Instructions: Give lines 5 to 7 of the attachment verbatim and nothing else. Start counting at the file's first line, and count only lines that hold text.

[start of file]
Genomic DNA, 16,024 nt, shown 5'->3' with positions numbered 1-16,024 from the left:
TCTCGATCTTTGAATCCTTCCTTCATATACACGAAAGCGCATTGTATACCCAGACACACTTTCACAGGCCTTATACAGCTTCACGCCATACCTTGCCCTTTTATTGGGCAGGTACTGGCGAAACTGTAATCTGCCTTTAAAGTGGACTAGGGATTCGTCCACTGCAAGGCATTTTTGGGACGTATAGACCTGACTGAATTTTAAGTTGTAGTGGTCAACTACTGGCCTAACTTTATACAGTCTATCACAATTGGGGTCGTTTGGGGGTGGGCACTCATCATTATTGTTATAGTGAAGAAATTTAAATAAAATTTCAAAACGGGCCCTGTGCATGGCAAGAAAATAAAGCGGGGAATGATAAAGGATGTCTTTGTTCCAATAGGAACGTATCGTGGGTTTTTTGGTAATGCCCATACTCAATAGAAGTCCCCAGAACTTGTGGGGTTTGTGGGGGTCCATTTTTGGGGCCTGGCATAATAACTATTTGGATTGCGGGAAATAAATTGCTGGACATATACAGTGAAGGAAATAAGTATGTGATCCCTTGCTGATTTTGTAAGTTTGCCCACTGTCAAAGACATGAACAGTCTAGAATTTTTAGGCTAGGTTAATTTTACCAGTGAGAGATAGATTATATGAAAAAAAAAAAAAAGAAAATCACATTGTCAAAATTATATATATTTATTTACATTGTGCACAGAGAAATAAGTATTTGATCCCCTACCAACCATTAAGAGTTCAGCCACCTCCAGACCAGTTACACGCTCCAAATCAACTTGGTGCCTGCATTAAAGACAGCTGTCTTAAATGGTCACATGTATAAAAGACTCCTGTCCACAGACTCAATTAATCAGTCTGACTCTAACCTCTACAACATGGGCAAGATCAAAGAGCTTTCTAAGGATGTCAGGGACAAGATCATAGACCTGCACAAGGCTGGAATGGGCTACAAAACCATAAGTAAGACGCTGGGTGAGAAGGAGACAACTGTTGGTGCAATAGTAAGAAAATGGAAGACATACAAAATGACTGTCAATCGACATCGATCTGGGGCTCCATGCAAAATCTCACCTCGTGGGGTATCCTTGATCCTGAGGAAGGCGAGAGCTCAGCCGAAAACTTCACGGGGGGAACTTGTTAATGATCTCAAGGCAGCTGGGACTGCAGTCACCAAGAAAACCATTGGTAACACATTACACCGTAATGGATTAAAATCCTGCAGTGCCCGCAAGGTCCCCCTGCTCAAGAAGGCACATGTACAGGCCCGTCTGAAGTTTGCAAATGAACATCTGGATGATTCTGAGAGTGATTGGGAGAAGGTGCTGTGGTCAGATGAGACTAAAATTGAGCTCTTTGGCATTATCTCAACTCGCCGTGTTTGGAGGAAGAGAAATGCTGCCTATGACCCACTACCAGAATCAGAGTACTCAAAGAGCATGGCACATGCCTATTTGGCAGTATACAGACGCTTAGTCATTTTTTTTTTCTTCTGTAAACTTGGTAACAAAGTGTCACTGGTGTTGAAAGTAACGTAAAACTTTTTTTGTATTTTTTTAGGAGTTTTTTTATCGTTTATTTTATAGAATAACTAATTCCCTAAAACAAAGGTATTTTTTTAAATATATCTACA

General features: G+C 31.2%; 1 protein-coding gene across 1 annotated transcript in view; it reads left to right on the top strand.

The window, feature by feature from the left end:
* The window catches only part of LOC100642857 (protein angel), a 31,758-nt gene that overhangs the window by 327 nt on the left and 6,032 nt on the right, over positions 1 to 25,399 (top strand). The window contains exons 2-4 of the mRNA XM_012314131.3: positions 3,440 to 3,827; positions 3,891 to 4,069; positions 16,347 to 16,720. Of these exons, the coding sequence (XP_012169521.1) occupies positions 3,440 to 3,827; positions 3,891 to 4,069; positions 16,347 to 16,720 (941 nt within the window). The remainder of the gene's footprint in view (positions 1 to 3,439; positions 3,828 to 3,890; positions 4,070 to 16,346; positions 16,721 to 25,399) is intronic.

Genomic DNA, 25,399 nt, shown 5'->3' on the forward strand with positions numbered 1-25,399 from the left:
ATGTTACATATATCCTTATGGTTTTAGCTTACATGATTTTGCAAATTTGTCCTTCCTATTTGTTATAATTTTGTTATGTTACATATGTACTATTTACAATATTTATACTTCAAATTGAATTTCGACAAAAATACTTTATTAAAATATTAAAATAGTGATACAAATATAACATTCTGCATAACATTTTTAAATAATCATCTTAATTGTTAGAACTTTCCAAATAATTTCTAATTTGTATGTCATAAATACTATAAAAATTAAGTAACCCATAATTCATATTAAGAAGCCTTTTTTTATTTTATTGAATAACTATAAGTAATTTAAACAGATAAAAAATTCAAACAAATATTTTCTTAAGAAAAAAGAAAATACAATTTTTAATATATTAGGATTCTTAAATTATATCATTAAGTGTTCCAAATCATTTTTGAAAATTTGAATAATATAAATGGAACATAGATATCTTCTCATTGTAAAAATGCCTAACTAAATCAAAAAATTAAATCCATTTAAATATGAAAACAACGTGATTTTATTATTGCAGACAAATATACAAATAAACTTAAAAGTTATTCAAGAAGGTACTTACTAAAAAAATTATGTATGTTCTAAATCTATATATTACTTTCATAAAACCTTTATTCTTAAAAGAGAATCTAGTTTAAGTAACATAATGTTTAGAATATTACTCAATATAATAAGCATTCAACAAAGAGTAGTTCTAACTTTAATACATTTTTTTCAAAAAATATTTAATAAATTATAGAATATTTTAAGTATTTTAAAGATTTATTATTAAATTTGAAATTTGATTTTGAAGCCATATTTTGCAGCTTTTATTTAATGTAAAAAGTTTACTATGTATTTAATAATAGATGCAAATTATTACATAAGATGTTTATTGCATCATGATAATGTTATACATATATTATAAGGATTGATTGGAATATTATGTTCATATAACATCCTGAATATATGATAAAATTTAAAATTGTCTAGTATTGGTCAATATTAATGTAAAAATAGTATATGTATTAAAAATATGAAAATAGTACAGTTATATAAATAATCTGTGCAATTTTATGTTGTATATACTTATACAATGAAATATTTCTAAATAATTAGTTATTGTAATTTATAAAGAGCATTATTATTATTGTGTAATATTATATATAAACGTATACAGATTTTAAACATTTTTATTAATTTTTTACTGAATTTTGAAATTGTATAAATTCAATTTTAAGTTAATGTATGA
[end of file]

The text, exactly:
* The window catches only part of LOC100642857 (protein angel), a 31,758-nt gene that overhangs the window by 327 nt on the left and 6,032 nt on the right, over positions 1 to 25,399 (top strand). The window contains exons 2-4 of the mRNA XM_012314131.3: positions 3,440 to 3,827; positions 3,891 to 4,069; positions 16,347 to 16,720. Of these exons, the coding sequence (XP_012169521.1) occupies positions 3,440 to 3,827; positions 3,891 to 4,069; positions 16,347 to 16,720 (941 nt within the window). The remainder of the gene's footprint in view (positions 1 to 3,439; positions 3,828 to 3,890; positions 4,070 to 16,346; positions 16,721 to 25,399) is intronic.

Genomic DNA, 25,399 nt, shown 5'->3' on the forward strand with positions numbered 1-25,399 from the left:
ATGTTACATATATCCTTATGGTTTTAGCTTACATGATTTTGCAAATTTGTCCTTCCTATTTGTTATAATTTTGTTATGTTACATATGTACTATTTACAATATTTATACTTCAAATTGAATTTCGACAAAAATACTTTATTAAAATATTAAAATAGTGATACAAATATAACATTCTGCATAACATTTTTAAATAATCATCTTAATTGTTAGAACTTTCCAAATAATTTCTAATTTGTATGTCATAAATACTATAAAAATTAAGTAACCCATAATTCATATTAAGAAGCCTTTTTTTATTTTATTGAATAACTATAAGTAATTTAAACAGATAAAAAATTCAAACAAATATTTTCTTAAGAAAAAAGAAAATACAATTTTTAATATATTAGGATTCTTAAATTATATCATTAAGTGTTCCAAATCATTTTTGAAAATTTGAATAATATAAATGGAACATAGATATCTTCTCATTGTAAAAATGCCTAACTAAATCAAAAAATTAAATCCATTTAAATATGAAAACAACGTGATTTTATTATTGCAGACAAATATACAAATAAACTTAAAAGTTATTCAAGAAGGTACTTACTAAAAAAATTATGTATGTTCTAAATCTATATATTACTTTCATAAAACCTTTATTCTTAAAAGAGAATCTAGTTTAAGTAACATAATGTTTAGAATATTACTCAATATAATAAGCATTCAACAAAGAGTAGTTCTAACTTTAATACATTTTTTTCAAAAAATATTTAATAAATTATAGAATATTTTAAGTATTTTAAAGATTTATTATTAAATTTGAAATTTGATTTTGAAGCCATATTTTGCAGCTTTTATTTAATGTAAAAAGTTTACTATGTATTTAATAATAGATGCAAATTATTACATAAGATGTTTATTGCATCATGATAATGTTATACATATATTATAAGGATTGATTGGAATATTATGTTCATATAACATCCTGAATATATGATAAAATTTAAAATTGTCTAGTATTGGTCAATATTAATGTAAAAATAGTATATGTATTAAAAATATGAAAATAGTACAGTTATATAAATAATCTGTGCAATTTTATGTTGTATATACTTATACAATGAAATATTTCTAAATAATTAGTTATTGTAATTTATAAAGAGCATTATTATTATTGTGTAATATTATATATAAACGTATACAGATTTTAAACATTTTTATTAATTTTTTACTGAATTTTGAAATTGTATAAATTCAATTTTAAGTTAATGTATGA